Wednesday, July 07, 2010

Reporting Services - Shared Datasets

Shared datasets which were introduced in Reporting Service 2008 R2 allow a dataset to be shared across reports improving performance and avoiding the typical duplications of common querys and joins you find in most reporting services projects. Like most things in Reporting Services they are pretty easy to use.

The following is an example of how to use shared datasets with the AdventureWorks database. A shared dataset is populated from the ProductSubCategory table which can then be resued across reports avoiding constants querying and code duplication of data that changes infrequently.

In solution explorer right click on shared dataset to add a new shared dataset as shown


In my example I created a simple product list report and populated it’s dataset using the following sql
SELECT   ProductID, Name, ProductNumber, MakeFlag, Color, SafetyStockLevel, ProductSubcategoryID  FROM         Production.Product WHERE     (ProductSubcategoryID IS NOT NULL)

I now want to display the product sub category in the report which I could do by joining to the table SubCategory table however I can use the shared dataset by adding it to my report as shown


and  adding a textbox with the following expression which uses the SubCategoryID from the product dataset to lookup the SubCategory from the shared dataset.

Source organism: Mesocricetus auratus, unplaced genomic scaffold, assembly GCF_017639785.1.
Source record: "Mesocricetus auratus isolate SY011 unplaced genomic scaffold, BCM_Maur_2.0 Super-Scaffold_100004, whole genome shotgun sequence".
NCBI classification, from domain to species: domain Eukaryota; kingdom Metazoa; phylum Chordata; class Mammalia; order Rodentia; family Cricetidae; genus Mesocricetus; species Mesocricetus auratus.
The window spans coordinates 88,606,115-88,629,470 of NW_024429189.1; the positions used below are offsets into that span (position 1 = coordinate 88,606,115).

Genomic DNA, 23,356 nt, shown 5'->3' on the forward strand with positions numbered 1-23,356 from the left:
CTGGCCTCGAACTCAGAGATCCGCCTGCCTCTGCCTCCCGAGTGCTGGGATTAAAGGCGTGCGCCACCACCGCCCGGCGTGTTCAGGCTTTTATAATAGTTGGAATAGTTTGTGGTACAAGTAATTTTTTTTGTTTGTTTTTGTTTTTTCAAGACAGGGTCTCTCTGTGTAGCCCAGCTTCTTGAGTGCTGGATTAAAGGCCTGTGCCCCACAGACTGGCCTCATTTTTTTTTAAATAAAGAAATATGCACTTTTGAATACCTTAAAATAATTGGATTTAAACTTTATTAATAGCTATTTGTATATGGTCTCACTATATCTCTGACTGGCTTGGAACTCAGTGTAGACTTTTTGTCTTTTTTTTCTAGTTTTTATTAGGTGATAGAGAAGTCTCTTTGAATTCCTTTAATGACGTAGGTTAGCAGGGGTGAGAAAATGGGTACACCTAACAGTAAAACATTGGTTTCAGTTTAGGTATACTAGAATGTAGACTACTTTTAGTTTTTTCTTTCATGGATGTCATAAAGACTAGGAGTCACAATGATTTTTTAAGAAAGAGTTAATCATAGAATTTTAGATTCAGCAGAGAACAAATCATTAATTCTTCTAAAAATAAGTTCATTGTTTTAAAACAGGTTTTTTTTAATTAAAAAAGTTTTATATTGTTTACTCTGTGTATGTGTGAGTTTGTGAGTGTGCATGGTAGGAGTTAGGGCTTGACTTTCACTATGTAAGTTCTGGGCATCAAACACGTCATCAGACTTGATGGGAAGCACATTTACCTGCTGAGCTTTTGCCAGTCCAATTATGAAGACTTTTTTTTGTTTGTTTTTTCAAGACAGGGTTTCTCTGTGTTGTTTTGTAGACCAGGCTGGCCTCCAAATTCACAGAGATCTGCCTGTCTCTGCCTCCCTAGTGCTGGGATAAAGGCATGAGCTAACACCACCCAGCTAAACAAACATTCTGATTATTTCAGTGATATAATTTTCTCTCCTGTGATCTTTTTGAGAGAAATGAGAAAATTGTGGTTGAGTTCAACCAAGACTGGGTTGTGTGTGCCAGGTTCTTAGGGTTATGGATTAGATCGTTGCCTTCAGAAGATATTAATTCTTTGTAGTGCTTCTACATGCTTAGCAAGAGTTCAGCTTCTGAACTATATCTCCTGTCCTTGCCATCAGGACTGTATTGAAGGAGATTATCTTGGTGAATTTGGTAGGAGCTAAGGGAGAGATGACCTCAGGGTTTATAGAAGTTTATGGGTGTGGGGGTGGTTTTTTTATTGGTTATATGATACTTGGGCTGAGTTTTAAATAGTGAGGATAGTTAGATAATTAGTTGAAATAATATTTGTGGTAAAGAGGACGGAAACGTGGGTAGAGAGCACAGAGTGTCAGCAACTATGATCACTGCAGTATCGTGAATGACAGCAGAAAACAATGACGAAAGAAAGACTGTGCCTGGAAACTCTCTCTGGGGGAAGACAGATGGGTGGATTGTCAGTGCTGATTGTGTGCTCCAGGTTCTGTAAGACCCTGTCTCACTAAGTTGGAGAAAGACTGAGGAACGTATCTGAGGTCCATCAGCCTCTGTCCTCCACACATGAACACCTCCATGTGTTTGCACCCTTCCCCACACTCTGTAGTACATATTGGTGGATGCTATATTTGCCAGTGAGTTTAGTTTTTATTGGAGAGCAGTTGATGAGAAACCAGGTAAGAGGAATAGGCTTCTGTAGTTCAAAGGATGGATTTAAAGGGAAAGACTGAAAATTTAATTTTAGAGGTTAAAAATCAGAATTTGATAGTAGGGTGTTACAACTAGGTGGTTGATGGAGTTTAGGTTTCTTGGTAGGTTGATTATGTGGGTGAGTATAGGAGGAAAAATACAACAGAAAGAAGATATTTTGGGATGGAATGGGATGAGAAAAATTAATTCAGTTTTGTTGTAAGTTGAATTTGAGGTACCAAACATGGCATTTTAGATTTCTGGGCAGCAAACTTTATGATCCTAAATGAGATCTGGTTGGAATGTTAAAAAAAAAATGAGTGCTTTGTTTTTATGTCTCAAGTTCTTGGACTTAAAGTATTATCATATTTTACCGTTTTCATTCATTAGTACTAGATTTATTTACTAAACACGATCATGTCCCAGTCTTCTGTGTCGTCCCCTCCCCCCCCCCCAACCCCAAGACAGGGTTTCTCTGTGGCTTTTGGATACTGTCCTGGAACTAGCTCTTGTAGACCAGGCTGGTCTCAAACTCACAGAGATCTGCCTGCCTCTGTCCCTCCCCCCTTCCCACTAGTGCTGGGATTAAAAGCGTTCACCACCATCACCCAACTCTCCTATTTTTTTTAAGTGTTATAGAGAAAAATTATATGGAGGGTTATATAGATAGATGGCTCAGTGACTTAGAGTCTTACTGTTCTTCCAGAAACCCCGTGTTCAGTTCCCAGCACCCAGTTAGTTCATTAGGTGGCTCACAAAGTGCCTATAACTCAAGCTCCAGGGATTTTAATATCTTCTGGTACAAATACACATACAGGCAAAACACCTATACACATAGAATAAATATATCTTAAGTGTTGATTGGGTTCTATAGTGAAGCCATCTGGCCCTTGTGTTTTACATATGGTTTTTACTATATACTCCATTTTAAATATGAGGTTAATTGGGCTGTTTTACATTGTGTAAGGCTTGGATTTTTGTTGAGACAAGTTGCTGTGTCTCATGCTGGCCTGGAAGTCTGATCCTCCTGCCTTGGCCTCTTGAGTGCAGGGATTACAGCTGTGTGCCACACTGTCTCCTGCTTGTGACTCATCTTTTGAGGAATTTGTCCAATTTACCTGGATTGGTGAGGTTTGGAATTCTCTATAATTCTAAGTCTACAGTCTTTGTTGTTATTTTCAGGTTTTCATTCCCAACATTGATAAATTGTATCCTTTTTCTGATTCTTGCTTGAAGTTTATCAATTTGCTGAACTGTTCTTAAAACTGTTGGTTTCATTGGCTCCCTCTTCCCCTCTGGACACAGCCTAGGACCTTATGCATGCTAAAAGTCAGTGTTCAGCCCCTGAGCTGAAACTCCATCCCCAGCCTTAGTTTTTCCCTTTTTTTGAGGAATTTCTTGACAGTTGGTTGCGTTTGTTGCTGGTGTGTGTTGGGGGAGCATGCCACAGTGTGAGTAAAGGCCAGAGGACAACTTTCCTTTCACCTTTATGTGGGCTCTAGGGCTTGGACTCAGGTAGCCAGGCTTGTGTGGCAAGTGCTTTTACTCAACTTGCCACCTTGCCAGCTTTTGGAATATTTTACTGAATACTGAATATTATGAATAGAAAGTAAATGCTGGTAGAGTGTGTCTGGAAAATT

=Lookup(Fields!ProductSubcategoryID.Value, Fields!ProductSubcategoryID.Value, Fields!Name.Value, "ProductSubCategory")

Hopefully this simple example highlights the advantages of using shared datasets in reporting services.









4 comments:

  1. Very useful information!!

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  2. Why would yoy not use a view or stored procedure if you want to share the same query?

    Shared data sets doesnot improve query performance they actually worsen it because it brings al the data first to report server and then filters it for example there is shared data set with 30 columns and user only wants 5 in the report but when you create report using report builder it will bring all 30 columns for whole range of data even if you want filtered information, so simply its just a marketing gimmic I dont see any use of them.

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    Replies
    1. I believe there are circumstances where they could be useful for example if you have many thousands of users running a set of reports which needs to join to a simple lookup type table. Rather than having to join to that small table for every reports you could use a shared dataset.

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  3. So it's been a couple of years since you wrote this. I'm wondering if you still think shared datasets are all that. I don't see how they are any different from using a stored procedure, other than you also now have to deploy an rsd file in addition to the stored procedure.

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